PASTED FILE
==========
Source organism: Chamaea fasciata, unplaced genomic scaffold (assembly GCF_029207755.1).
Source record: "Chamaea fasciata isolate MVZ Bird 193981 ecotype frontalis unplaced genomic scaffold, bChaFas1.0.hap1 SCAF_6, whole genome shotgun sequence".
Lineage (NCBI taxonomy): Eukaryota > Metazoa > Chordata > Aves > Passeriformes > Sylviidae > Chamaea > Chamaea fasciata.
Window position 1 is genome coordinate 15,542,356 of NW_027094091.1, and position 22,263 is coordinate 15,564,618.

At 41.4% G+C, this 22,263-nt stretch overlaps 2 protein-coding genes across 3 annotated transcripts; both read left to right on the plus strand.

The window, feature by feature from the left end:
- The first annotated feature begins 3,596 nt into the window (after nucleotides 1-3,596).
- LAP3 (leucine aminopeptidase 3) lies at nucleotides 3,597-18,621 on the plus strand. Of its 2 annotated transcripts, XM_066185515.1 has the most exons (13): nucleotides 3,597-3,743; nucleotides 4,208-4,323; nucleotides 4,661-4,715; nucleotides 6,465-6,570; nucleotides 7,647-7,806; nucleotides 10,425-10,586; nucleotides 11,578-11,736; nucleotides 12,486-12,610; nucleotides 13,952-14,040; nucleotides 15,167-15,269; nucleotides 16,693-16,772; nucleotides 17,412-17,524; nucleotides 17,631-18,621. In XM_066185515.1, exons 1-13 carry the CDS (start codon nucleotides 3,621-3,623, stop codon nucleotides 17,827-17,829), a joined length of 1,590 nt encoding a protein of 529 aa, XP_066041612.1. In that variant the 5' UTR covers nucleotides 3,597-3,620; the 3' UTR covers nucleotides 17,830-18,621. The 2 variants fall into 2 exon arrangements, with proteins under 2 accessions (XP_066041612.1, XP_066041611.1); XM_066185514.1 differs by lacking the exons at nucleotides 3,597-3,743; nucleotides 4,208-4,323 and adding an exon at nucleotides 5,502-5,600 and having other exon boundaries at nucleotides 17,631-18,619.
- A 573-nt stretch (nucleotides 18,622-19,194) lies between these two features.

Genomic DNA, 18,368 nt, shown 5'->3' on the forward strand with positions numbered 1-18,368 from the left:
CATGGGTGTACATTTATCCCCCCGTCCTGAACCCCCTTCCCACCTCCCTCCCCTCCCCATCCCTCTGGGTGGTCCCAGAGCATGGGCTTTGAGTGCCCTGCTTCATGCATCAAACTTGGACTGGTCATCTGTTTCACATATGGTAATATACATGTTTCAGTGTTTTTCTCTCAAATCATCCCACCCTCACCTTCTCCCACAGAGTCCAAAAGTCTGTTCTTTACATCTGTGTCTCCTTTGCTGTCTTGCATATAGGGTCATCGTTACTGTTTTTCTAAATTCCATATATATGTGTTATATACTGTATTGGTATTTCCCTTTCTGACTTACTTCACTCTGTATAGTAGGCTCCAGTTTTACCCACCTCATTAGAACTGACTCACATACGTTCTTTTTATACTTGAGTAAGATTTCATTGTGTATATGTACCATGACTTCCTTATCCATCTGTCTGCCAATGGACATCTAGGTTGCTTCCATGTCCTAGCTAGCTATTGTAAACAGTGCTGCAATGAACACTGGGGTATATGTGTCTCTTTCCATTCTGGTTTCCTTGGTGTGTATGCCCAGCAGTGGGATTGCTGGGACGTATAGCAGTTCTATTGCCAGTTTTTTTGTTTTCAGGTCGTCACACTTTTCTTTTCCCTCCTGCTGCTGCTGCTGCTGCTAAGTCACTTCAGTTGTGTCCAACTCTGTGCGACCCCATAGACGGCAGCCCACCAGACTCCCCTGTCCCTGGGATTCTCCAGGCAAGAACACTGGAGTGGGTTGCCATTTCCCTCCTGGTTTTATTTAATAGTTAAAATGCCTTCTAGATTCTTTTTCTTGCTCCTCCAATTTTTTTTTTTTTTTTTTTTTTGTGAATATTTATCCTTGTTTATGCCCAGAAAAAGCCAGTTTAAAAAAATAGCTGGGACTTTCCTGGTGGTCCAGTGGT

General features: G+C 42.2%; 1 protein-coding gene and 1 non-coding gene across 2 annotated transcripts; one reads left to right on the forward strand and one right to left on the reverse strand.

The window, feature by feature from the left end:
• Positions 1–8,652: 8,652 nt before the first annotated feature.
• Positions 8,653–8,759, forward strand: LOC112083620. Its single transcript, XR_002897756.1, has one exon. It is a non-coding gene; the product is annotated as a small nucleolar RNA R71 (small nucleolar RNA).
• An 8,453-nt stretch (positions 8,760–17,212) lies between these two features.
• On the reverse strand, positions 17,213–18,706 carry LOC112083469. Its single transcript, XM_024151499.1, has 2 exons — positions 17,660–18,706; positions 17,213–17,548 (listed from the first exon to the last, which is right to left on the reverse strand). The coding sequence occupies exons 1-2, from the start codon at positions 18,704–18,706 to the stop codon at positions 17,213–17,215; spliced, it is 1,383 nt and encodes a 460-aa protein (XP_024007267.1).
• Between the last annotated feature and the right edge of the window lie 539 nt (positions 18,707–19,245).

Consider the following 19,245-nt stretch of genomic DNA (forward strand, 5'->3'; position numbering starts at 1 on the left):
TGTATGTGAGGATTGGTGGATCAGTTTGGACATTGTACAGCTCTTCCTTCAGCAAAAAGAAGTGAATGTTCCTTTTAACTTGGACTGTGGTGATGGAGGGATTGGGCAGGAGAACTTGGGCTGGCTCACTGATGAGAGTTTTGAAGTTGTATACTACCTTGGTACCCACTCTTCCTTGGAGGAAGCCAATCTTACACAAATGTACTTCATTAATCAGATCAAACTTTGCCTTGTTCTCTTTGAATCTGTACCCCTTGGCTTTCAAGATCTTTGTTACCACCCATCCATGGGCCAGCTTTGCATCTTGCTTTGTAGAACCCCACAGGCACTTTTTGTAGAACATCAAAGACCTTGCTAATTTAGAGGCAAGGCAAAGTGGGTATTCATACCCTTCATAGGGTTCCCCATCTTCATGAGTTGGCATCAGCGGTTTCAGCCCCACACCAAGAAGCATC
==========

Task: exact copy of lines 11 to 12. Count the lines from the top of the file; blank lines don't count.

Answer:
CATGGGTGTACATTTATCCCCCCGTCCTGAACCCCCTTCCCACCTCCCTCCCCTCCCCATCCCTCTGGGTGGTCCCAGAGCATGGGCTTTGAGTGCCCTGCTTCATGCATCAAACTTGGACTGGTCATCTGTTTCACATATGGTAATATACATGTTTCAGTGTTTTTCTCTCAAATCATCCCACCCTCACCTTCTCCCACAGAGTCCAAAAGTCTGTTCTTTACATCTGTGTCTCCTTTGCTGTCTTGCATATAGGGTCATCGTTACTGTTTTTCTAAATTCCATATATATGTGTTATATACTGTATTGGTATTTCCCTTTCTGACTTACTTCACTCTGTATAGTAGGCTCCAGTTTTACCCACCTCATTAGAACTGACTCACATACGTTCTTTTTATACTTGAGTAAGATTTCATTGTGTATATGTACCATGACTTCCTTATCCATCTGTCTGCCAATGGACATCTAGGTTGCTTCCATGTCCTAGCTAGCTATTGTAAACAGTGCTGCAATGAACACTGGGGTATATGTGTCTCTTTCCATTCTGGTTTCCTTGGTGTGTATGCCCAGCAGTGGGATTGCTGGGACGTATAGCAGTTCTATTGCCAGTTTTTTTGTTTTCAGGTCGTCACACTTTTCTTTTCCCTCCTGCTGCTGCTGCTGCTGCTAAGTCACTTCAGTTGTGTCCAACTCTGTGCGACCCCATAGACGGCAGCCCACCAGACTCCCCTGTCCCTGGGATTCTCCAGGCAAGAACACTGGAGTGGGTTGCCATTTCCCTCCTGGTTTTATTTAATAGTTAAAATGCCTTCTAGATTCTTTTTCTTGCTCCTCCAATTTTTTTTTTTTTTTTTTTTTTGTGAATATTTATCCTTGTTTATGCCCAGAAAAAGCCAGTTTAAAAAAATAGCTGGGACTTTCCTGGTGGTCCAGTGGT

General features: G+C 42.2%; 1 protein-coding gene and 1 non-coding gene across 2 annotated transcripts; one reads left to right on the forward strand and one right to left on the reverse strand.